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Plutarch: Thoughts on People Management


Leadership Perspectives: Travis Perkins and The City 

Wednesday 21st March 2018

Those of us fortunate to have been managed by exceptional individuals will know the difference they can make to our performance and motivation.

We previously gathered perspectives from Paul Geddes, Katie Wadey and Bernice Samuels. Today, we are continuing to explore the qualities of managers that particularly stand out to those who have worked for them and gone on to excel in their own careers.

Paul Horton, Director at Travis Perkins


Paul is Supply Chain Director at Travis Perkins. He is responsible for the end to end supply chain of this Builders Merchant that can trace its roots back to 1797 and has about 1000 people working within Supply Chain serving about 10,000 colleagues and c 800 branches across the UK.

For Paul there are two sides to great leadership: Firstly, there is the leader with 'edge' and a point to prove. Quite often they are seeking to bring about change in an organisation, often deep-rooted change to the culture or market proposition. This requires a steely conviction, even an obsession, that in turn delivers a focus and the resources to drive differentiation and competitive advantage - perhaps on customer service, cost, quality or value. These leaders can be tough, sometimes brutal, in their unwavering commitment to the goal. When it works, it is inspiring. When it doesn't, it can be painful.


Secondly, there is the leader who is mindful of their actions and always seems to be able to find common ground, put people at ease, be calm, listen, understand and provide the most simple answer to the most complex problem. They are a great support mechanism, perhaps more of a coach than a leader, but the vital difference is the way they make you feel. This leadership style feels much more about 'you' and less about 'them', which in turn creates a rewarding and positive environment.

Which is best? Well that depends on the situation... I've benefitted from both experiences, but also seen how too much 'edge' can be quite destructive. What marks out the greatest leader is knowing how and when to blend the two.


Donald Pepper, Managing Director at Trium Capital


Donald is Managing Director of Trium Capital, a London based investment management business, but he spent the first 21 years of his career working at investment banking giants Goldman Sachs and Merrill Lynch. His thoughts bring a different perspective on the theme.

The economist Stephen Landsburg famously said ‘Economics can be summed up in just four words, “People respond to incentives”.’ There would certainly seem to be some business leaders who believe that leading people is just about getting the financial and other incentives right.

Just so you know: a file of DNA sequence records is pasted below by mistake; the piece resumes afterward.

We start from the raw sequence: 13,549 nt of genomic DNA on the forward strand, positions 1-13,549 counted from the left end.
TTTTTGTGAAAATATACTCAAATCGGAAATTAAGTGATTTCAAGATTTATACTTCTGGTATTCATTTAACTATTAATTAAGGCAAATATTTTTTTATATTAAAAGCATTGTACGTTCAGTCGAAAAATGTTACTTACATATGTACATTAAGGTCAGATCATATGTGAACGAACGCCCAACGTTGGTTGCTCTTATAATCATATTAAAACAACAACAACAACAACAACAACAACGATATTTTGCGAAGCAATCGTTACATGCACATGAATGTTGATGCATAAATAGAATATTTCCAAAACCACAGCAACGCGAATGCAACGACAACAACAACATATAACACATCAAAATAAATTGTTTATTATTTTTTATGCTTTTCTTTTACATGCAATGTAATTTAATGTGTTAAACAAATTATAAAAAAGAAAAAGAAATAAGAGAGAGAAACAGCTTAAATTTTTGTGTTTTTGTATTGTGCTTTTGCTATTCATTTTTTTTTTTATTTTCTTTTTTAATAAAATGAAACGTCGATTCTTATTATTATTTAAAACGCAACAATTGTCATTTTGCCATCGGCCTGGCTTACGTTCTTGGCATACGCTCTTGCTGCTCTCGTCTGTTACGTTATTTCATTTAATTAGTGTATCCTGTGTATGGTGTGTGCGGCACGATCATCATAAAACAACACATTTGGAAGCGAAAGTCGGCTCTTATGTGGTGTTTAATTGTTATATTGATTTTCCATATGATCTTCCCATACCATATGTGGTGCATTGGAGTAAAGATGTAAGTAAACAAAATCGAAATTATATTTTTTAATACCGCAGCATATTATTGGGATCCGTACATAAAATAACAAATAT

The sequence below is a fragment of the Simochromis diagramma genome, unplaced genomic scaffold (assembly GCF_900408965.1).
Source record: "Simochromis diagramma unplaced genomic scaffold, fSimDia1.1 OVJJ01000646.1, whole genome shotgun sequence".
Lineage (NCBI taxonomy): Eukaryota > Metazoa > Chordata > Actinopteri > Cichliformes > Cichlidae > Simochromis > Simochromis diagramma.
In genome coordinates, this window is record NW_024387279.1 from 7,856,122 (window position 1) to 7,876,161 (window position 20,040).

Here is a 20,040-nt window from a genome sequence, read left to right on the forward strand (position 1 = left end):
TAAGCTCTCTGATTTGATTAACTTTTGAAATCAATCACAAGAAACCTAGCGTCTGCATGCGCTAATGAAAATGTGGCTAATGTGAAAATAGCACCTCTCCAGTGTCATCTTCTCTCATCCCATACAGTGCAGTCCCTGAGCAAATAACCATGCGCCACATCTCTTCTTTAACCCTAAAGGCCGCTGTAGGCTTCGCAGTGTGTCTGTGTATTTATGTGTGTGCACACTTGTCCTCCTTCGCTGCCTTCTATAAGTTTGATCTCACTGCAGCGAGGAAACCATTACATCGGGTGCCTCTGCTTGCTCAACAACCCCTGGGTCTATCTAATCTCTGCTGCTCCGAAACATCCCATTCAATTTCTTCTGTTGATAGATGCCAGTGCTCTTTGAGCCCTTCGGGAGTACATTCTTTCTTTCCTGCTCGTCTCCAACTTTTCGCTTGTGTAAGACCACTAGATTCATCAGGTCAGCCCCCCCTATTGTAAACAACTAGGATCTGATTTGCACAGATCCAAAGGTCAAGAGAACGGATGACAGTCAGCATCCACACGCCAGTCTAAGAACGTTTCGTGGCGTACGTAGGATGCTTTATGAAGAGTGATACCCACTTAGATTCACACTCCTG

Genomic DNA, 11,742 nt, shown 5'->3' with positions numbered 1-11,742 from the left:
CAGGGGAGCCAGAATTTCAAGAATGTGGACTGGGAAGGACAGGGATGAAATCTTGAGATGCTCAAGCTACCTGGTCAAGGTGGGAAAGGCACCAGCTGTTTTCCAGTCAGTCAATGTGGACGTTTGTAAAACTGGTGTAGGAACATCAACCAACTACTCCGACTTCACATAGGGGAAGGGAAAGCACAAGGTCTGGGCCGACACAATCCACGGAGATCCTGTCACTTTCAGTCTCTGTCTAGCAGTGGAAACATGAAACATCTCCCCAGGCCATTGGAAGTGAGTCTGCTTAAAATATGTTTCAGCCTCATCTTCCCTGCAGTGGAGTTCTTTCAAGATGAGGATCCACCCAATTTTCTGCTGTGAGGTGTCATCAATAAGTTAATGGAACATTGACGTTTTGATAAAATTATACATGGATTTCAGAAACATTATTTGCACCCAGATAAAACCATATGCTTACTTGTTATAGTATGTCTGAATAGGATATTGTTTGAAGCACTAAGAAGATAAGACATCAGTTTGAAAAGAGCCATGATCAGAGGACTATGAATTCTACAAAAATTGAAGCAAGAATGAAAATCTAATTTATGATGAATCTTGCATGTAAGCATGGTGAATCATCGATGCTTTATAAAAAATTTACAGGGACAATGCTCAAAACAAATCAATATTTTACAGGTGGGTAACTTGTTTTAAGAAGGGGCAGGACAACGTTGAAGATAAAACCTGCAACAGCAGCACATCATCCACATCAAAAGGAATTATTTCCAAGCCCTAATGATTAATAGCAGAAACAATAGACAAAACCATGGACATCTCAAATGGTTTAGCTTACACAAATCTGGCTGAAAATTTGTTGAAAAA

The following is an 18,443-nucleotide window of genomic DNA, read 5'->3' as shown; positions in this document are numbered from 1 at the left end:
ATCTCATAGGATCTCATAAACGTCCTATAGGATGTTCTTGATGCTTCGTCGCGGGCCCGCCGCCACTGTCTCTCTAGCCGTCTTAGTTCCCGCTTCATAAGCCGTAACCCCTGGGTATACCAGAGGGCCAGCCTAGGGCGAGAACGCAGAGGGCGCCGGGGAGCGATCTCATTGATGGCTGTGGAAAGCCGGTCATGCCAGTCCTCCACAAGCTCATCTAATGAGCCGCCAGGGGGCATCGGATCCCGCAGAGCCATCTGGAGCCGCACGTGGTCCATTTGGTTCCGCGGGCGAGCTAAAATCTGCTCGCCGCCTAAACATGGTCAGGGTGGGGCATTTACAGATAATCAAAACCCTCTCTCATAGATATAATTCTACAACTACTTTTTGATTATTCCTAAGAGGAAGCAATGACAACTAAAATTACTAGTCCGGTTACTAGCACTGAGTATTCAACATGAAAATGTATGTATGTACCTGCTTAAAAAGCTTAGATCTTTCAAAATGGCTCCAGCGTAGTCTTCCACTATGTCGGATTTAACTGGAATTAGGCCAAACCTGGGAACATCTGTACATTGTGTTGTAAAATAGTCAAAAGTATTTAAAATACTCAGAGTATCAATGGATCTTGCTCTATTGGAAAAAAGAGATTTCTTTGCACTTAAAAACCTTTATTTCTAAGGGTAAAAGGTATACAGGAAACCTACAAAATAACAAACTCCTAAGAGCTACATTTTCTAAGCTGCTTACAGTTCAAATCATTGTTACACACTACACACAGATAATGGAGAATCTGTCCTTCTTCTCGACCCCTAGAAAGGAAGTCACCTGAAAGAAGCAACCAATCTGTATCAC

Donald believes well structured, aligned, incentives are key, and that remuneration is just one of the levers available to management, it's not always just money.

Donald also believes that leadership is about balancing the needs of three stakeholders:

-Clients

-Shareholders

-Staff

All three are critical in order to get the best out of your business, and there is a huge opportunity cost in not getting the balance right. An unbalanced three-legged stool eventually falls over. Much of this can be put down to knowing how to lead.

Effective team leadership is also about Expectation Management. When the business is having a difficult or challenging patch, a good leader can prepare team members for bad news and help set the vision of “light at the end of the tunnel”, keeping staff motivated in such periods.

Good leadership is as much about setting strategy, as it is about listening and reacting, whether the news is good or bad. Many ivory tower leaders talk rather than listen. Town Hall meetings are often, in practice, one way. To get the message across, and encourage honest feedback, do it in smaller groups, where dialogue is more naturally forthcoming.

At Goldman, the annual review process, part of the all important bonus decision, utilised a “skip level” review. Each staff member, no matter how senior, would have both their Line Manager, and the Line Manager's manager, in the room.

This ensured more robust governance of line management. Senior Management benefitted from hearing messages directly from staff closer to the “coal face”, with no room for dilution by (potentially “good news”) line Managers. Staff members, meanwhile, by having their views aired and discussed with senior management, felt empowered, achieving loyal and productive team members.


Plutarch in no way claims to offer comprehensive statistical reports – the absence of numbers reveals that much, and individual confidentially remains his priority. Nonetheless Hunter-Miller's vast network offers compelling anecdotal evidence, and some occasionally interesting insights.

What would you be interested to know? Get in touch.